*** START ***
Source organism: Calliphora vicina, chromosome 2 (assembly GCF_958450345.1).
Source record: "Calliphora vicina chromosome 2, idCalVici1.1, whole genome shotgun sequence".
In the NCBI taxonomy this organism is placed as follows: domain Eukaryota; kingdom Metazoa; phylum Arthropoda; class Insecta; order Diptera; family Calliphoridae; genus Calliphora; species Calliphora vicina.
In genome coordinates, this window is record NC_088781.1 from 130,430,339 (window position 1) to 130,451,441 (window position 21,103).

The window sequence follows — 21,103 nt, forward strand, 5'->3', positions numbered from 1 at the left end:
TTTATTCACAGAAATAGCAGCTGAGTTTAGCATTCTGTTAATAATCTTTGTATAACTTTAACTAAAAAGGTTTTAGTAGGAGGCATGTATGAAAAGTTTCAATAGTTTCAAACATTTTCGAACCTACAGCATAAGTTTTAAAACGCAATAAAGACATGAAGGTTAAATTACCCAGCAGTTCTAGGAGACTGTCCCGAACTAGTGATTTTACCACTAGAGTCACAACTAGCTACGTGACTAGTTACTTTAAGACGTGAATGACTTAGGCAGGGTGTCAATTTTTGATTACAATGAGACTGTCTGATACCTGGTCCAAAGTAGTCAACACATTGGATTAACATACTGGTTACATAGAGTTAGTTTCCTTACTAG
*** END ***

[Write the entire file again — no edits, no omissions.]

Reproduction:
Source organism: Calliphora vicina, chromosome 2 (assembly GCF_958450345.1).
Source record: "Calliphora vicina chromosome 2, idCalVici1.1, whole genome shotgun sequence".
In the NCBI taxonomy this organism is placed as follows: domain Eukaryota; kingdom Metazoa; phylum Arthropoda; class Insecta; order Diptera; family Calliphoridae; genus Calliphora; species Calliphora vicina.
In genome coordinates, this window is record NC_088781.1 from 130,430,339 (window position 1) to 130,451,441 (window position 21,103).

The window sequence follows — 21,103 nt, forward strand, 5'->3', positions numbered from 1 at the left end:
TTTATTCACAGAAATAGCAGCTGAGTTTAGCATTCTGTTAATAATCTTTGTATAACTTTAACTAAAAAGGTTTTAGTAGGAGGCATGTATGAAAAGTTTCAATAGTTTCAAACATTTTCGAACCTACAGCATAAGTTTTAAAACGCAATAAAGACATGAAGGTTAAATTACCCAGCAGTTCTAGGAGACTGTCCCGAACTAGTGATTTTACCACTAGAGTCACAACTAGCTACGTGACTAGTTACTTTAAGACGTGAATGACTTAGGCAGGGTGTCAATTTTTGATTACAATGAGACTGTCTGATACCTGGTCCAAAGTAGTCAACACATTGGATTAACATACTGGTTACATAGAGTTAGTTTCCTTACTAG